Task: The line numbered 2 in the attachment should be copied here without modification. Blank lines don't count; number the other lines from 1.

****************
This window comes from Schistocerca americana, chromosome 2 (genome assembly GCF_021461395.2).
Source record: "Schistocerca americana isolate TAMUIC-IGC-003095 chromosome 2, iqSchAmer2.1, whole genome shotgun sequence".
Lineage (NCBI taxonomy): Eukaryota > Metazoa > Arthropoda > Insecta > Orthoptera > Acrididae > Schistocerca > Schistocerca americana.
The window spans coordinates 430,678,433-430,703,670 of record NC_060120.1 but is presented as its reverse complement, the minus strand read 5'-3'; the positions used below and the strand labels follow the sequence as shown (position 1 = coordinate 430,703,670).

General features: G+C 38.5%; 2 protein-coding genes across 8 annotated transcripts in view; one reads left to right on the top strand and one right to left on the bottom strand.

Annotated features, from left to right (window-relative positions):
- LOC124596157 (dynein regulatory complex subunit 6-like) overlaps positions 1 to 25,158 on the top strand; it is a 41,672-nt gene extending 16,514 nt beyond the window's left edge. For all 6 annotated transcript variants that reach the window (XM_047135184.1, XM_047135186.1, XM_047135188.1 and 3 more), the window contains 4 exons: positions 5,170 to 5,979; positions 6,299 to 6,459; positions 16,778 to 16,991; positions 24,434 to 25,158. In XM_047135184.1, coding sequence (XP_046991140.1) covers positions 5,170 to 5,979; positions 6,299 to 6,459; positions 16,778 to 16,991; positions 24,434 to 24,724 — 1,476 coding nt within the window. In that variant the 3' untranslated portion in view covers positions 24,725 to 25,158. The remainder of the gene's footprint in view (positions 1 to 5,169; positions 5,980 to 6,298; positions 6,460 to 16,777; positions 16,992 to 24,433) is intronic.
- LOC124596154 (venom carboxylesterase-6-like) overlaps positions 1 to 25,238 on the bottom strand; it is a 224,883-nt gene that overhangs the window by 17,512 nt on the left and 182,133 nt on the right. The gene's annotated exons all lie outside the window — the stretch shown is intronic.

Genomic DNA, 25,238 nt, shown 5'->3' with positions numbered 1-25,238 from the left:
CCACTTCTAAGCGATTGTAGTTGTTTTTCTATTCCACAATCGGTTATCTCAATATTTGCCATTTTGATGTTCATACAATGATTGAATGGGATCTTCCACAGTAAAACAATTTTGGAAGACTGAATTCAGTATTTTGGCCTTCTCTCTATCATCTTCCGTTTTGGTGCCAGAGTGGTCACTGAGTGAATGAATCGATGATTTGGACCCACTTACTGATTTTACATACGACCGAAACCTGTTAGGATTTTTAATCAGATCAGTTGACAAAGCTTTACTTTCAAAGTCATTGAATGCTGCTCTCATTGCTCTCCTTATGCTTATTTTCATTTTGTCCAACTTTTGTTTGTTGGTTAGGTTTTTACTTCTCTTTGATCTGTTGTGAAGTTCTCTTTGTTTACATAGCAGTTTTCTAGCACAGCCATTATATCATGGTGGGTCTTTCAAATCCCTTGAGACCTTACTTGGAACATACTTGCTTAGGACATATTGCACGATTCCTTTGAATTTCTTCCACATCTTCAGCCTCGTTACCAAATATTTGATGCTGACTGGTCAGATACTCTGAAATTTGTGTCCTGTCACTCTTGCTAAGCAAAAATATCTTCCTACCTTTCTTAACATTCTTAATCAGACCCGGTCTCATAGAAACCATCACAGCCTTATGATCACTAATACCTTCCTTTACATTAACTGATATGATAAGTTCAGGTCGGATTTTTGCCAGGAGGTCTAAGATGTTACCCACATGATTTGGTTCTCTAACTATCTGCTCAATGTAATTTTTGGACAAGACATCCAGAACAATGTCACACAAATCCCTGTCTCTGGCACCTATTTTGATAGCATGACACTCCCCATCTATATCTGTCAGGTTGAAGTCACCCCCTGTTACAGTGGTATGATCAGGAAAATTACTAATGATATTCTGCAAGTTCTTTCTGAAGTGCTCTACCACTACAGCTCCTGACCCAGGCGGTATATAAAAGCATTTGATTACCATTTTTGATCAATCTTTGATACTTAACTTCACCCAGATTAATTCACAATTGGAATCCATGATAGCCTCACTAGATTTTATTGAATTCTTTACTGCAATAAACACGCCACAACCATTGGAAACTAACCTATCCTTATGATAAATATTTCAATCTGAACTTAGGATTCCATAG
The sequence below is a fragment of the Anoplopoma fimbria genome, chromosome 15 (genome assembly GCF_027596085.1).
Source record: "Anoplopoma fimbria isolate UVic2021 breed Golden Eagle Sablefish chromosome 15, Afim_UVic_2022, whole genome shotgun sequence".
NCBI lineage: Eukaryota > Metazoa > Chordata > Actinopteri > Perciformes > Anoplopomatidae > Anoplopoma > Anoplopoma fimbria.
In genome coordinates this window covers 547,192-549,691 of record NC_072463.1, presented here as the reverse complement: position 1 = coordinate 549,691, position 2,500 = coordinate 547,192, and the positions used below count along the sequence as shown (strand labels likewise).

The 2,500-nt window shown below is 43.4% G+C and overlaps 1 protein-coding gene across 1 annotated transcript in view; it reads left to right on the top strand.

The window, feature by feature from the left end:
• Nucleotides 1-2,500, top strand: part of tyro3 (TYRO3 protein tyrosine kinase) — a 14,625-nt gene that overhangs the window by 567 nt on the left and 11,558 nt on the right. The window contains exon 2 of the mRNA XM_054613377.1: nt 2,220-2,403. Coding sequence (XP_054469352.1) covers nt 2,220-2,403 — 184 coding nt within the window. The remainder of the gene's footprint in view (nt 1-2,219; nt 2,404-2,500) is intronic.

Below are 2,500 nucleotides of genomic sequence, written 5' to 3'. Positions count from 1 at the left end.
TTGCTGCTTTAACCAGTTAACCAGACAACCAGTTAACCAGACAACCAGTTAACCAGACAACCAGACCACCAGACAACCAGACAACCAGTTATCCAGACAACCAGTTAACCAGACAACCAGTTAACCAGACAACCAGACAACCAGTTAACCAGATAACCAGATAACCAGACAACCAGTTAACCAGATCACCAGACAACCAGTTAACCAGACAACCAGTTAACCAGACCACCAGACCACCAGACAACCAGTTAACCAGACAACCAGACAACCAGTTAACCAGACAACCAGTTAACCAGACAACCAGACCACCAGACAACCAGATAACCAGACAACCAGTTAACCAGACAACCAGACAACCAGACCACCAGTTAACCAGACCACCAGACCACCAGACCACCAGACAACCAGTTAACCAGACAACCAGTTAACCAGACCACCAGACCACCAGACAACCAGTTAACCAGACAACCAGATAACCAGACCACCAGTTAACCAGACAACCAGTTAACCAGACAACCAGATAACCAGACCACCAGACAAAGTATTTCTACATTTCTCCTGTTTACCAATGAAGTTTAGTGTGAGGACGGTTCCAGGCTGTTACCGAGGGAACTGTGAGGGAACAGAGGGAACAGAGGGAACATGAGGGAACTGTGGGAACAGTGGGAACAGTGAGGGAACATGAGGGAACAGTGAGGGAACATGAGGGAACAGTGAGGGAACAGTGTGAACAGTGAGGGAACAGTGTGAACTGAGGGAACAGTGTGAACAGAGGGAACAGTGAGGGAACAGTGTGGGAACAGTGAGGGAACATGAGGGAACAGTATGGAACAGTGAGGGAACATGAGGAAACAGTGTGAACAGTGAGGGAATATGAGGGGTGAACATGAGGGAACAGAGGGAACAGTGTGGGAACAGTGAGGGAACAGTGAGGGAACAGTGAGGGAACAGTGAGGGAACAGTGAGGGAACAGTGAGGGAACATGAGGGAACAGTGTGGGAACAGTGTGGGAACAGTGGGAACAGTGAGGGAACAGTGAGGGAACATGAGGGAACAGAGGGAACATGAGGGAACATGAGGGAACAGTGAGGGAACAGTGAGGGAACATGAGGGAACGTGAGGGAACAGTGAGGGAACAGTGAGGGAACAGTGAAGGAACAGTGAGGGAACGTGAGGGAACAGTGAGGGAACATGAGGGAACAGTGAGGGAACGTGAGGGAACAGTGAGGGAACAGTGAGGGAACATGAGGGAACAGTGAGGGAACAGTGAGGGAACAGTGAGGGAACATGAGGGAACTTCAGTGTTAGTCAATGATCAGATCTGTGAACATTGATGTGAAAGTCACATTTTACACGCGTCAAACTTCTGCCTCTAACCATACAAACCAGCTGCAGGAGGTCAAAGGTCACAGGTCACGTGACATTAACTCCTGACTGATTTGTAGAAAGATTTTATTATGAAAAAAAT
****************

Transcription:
Source record: "Schistocerca americana isolate TAMUIC-IGC-003095 chromosome 2, iqSchAmer2.1, whole genome shotgun sequence".